To be sure, Yahoo! named some special items that will depress themargin in the first quarter, like a spillover of fourth quarter-relatedexpenses, taxes and marketing spending on an unnamed initiative. But,as you can see, none of those look to be extraordinary in any way.Maybe the first quarter will be weak because business is weaker thanpeople expected. And low-quality cash flow figures could be asign that investors shouldn't trust the headline operating earningsnumbers. For instance, free cash flow was a solid $844 million lastyear, but just under half of that came from the tax benefit fromissuing stock options.

The other way to expose the unsustainability of Yahoo!'s valuation isto compare it with Google's ( GOOG). The Yahoo! rival trades at around 60times forecast 2005 earnings. To be sure, Yahoo! has certain businessactivities that Google doesn't -- but Google's offerings, whether in email or search, are generally far superior to Yahoo!'s.One has to wonder if Google's ad clients also get a much better returnon their ads, given that Google's technology is invariably better.And if Yahoo! traded at Google's 2005 price-to-earnings ratio of 60,the stock would be at $30, nearly 20% below current levels.

An off-the-charts valuation is especially dangerous when a company is particularly vulnerable to slowdowns in the economy. Remember that it took only the slight economic downturn of 2001 to tip Yahoo! into abig loss. Yes, Yahoo! is on a much stronger footing these days. ButInternet advertising has never been through a true recession in thewider economy.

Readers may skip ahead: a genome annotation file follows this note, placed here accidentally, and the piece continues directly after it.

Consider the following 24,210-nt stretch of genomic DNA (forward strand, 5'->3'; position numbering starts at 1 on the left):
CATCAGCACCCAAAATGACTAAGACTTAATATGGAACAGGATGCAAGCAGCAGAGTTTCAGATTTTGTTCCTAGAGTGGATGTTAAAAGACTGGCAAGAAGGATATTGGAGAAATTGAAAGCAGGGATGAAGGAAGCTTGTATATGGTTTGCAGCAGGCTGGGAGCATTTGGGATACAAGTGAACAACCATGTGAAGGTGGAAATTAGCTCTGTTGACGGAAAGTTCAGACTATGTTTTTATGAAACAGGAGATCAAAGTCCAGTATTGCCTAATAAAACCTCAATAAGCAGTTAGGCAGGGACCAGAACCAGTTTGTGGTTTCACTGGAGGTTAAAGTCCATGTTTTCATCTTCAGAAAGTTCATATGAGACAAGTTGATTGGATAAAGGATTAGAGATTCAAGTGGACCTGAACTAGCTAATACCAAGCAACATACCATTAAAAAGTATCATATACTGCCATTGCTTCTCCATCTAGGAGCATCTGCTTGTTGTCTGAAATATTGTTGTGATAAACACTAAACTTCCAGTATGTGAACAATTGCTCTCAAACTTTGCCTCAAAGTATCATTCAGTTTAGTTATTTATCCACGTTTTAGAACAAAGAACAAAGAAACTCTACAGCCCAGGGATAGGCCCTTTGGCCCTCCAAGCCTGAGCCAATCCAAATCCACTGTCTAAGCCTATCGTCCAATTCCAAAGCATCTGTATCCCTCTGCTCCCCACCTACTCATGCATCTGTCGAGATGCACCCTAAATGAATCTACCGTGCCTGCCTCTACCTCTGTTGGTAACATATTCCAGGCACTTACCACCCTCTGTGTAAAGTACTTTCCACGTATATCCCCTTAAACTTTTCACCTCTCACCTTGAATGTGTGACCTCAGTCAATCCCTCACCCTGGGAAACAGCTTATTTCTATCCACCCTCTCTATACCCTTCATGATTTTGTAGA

If the weak dollar causes the U.S. economy to slow markedly, Yahoo! could miss its targets by a mile, and the high valuationwould cause the stock to crater. Very few companies have been able tokeep growing through recessions and those that did manage tended to have much lower price-to-earnings ratios than Yahoo!

Microsoft ( MSFT), for instance, sailed through the 1990-91 crunch, growing earnings at 66% in 1991. At that time, its price-to-earnings ratio was in the mid-20s. Sure, in hindsight it should have been higher. But if Yahoo! had to operate through a similar trough, its P/E ratio would surely end up closer to 25 than the current 75.

Recession scenarios aside, bears must answer the seeminglyseductive argument that Yahoo! will continue cleaning up as moreadvertising gets done on the Internet. That shift is most certainlyhappening, but it is a leap to say this will mean much stronger earningsfor Yahoo! for much longer. Yahoo! gets the ad dollars nowbecause it has the sort of impressive page view statistics that canattract advertisers. But Yahoo!'s content and services, perhaps withthe exception of Yahoo! Finance, are mediocre and subpar, so it shouldbe easy for savvier sites to steal users from Yahoo! over time. AndGoogle is already doing that, as the success of Gmail shows.

What's more, the Yahoo! bulls overlook one important fact: One bigreason people are gravitating away from television is to avoid ads.There is a limit to the amount of ads surfers will tolerate, just asthere is on TV. And looking at Yahoo!'s cluttered pages, that limit isclose to getting hit, if it hasn't been already.

You see, there's plenty of reasons to boo Yahoo!.

In keeping with TSC's editorial policy, Peter Eavis doesn't own or short individual stocks. He also doesn't invest in hedge funds or other private investment partnerships. He welcomes your feedback and invites you to send any to peter.eavis@thestreet.com.